A few weeks ago I gave a friend a copy of a book I consider to be very sacred, and that is very dear to my heart and to my faith - a Book of Mormon. (We believe this book to be a second witness, in companionship with the Bible, of the divinity of Jesus Christ).
Well, this past weekend, a group of people were talking about the Book of Mormon. One person told the group that their pastor informed them that if they ever received a copy, they should burn it. To this, my friend replied that they were going to rip out the pages I had written notes on, and would burn the rest of the book. I wasn't present, but later heard about the conversation from a friend who had been there.
I don't wish to take it personally, since obviously their words were concerning the Book of Mormon, not me. I think the course I'll take is letting that individual know how precious that text is to me, and that if needed I will write on every single page so they don't destroy that book!
But the main principle this brought to my mind was respect. Every person has their own free will, and chooses to believe and act as they may. I am so incredibly grateful that I have that freedom!
With that freedom, I believe it is critically important that we treat others with kindness, respect, and dignity. Although we may have different beliefs and opinions, we should remain respectful and treat each other with kindness.
One part of this responsibility is being respectful of things other people consider to be sacred. If, say, a Jewish friend gave me a copy of the Torah (or another religious text they study) I would never treat that with disrespect. Although I don't consider that book to be part of my scriptures, I would recognize how important that book is to them. I would also - and do recognize - that there is probably actually a lot of good in that book, and some things that we would probably agree on!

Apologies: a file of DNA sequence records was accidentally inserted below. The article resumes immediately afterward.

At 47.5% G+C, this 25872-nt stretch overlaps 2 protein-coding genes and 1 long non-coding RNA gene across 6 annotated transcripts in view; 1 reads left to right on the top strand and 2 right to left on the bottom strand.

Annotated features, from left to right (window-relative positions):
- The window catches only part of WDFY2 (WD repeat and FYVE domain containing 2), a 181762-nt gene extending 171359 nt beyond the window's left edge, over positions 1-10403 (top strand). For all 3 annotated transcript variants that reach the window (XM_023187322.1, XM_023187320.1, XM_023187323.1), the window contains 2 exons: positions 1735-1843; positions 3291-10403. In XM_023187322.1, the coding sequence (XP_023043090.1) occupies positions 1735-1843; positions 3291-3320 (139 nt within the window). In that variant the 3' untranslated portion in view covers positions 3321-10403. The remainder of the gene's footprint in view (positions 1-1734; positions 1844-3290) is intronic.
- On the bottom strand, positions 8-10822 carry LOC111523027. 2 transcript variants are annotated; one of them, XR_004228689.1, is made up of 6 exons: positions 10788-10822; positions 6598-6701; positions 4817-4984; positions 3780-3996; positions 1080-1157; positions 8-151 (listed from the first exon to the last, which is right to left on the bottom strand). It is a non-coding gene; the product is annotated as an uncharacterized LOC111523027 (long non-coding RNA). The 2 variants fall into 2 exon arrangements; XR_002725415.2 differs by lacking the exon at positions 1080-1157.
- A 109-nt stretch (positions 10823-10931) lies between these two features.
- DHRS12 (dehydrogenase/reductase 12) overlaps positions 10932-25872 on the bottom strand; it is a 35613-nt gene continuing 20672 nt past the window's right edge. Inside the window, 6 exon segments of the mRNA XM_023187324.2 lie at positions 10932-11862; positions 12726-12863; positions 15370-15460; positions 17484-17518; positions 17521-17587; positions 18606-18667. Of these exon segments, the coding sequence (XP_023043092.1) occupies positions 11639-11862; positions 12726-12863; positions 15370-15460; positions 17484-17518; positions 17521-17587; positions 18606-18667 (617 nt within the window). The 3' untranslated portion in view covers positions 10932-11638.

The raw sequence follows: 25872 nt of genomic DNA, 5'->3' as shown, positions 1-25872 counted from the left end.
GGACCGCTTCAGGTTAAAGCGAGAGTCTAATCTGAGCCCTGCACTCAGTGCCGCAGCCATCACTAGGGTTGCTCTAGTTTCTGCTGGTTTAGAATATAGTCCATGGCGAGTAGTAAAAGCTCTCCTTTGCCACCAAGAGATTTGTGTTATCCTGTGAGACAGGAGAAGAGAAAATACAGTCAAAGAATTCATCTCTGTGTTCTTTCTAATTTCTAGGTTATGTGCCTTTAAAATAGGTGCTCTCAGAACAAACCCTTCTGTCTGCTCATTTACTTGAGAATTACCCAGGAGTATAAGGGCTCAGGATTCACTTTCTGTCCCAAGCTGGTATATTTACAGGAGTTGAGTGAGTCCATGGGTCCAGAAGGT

One of our beliefs is that we should study and gain knowledge -
"Of things both in heaven and in the earth, and under the earth; things which have been, things which are, things which must shortly come to pass, things which are at home, things which are abroad; the wars and perplexities of the nations, and the judgments which are on the land; and a knowledge also of countries and of kingdoms"
"And as all have not faith, seek ye diligently and teach one another words of wisdom; yea, seek ye out of the best books words of wisdom, seek learning, even by study and also by faith"
To me, I don't see why this wouldn't include a knowledge of other religions and other opinions. Even if you don't believe that it is true, surely there is something of value to have that knowledge. One great thing of value I can see would be being able to understand others, and knowing how to serve them.
There is one more thing, and that is the burning of books in general. Throughout history, every example I can think of where some group burned books is when that group was trying to suppress a dissenting view that threatened their ideology. This suppression of dissenting views is contrary to freedom - including religious freedom.
Why would someone want to burn a sacred text of another faith? Wouldn't that individual be able to distinguish whether the text were true or false, good or evil, in their own personal study? Wouldn't they have a right to make that judgment in their own pursuit for truth?
I'll be the first to admit that I am such a flawed person. I am not perfect. However, I do try my best to live these principles - respecting other's opinions and beliefs, and standing for freedom so that both myself and others can have the opinions and beliefs that they choose to abide by. I just hope that other's will do the same!